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Young Man Murdered While Delivering Black Female Friend Money To Pay Her Rent! (Video)

Young Man Murdered While Delivering Black Female Friend Money To Pay Her Rent! (Video)

by April 24, 2020 0 comments

Black Hoes Love To Set Men Up!
By: Tommy “Tj” Sotomayor

Emilio Elliott Jr. a 23-year-old affectionately known as “EJ,” was critically wounded by gunfire April 17 and died less than seven hours later.

A young man gunned down in Birmingham’s Southtown community five days ago died doing what he often did – trying to help someone else.

Emilio Elliott Jr., a 23-year-old affectionately known as “EJ,” was critically wounded by gunfire April 17 and died less than seven hours later. His grieving father, Emilio Elliott Sr., said Wednesday his son had friends from all walks of life and if any of them needed something, he was always there for them.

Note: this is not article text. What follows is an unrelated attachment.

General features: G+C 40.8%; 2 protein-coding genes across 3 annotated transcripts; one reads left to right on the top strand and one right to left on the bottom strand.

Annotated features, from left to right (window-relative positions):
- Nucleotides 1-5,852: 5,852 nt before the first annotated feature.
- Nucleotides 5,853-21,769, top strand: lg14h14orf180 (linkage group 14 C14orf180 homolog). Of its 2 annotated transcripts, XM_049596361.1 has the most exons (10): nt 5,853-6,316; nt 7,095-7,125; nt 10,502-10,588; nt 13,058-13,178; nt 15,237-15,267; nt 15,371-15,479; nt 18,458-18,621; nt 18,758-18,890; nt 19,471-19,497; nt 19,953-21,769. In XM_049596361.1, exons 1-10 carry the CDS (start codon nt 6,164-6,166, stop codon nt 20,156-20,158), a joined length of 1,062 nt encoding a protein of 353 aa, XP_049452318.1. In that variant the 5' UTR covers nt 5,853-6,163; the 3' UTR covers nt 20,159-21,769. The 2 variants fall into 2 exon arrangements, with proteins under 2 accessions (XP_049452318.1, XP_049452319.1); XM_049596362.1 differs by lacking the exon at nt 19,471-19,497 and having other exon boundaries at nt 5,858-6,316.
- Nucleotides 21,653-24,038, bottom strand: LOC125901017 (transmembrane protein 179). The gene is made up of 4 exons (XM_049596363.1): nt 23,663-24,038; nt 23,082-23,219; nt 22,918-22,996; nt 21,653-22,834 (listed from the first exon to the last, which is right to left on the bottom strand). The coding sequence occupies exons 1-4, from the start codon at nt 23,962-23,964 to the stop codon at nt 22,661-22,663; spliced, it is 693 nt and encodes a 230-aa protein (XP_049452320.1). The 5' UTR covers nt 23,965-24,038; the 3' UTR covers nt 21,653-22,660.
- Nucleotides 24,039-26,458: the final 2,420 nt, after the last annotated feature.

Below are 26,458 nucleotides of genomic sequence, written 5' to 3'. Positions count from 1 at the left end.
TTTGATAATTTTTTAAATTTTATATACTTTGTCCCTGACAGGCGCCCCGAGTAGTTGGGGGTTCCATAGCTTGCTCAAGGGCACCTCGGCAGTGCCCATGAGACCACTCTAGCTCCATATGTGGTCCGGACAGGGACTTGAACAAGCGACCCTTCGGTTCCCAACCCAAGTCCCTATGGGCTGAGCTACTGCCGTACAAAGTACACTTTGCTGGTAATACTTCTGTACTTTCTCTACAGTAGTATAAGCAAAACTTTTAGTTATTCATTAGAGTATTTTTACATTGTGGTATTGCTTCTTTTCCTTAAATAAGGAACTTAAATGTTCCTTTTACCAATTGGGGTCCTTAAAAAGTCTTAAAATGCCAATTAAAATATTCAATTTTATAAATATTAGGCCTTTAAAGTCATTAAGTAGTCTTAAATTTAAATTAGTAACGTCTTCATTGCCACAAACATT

“Whenever one of his friends was in trouble, he would help,’’ Elliott said. “It’s hard to explain EJ. He was a lot of things to a lot of people. I was so proud of my son. That smile lit up everyone room he went into.”

On that Friday, EJ left his family home to take some money to a female friend who needed help with her rent. He was just going to drop off the money and return home to spend the day with his young niece.

Southtown Shooting

It appears word got around that he would be arriving with cash, Elliott said, and when EJ got out of his car, he was robbed and shot. He was able to shoot at his assailant but lost the battle. Montrel Austin, 26, is charged with capital murder in EJ’s death.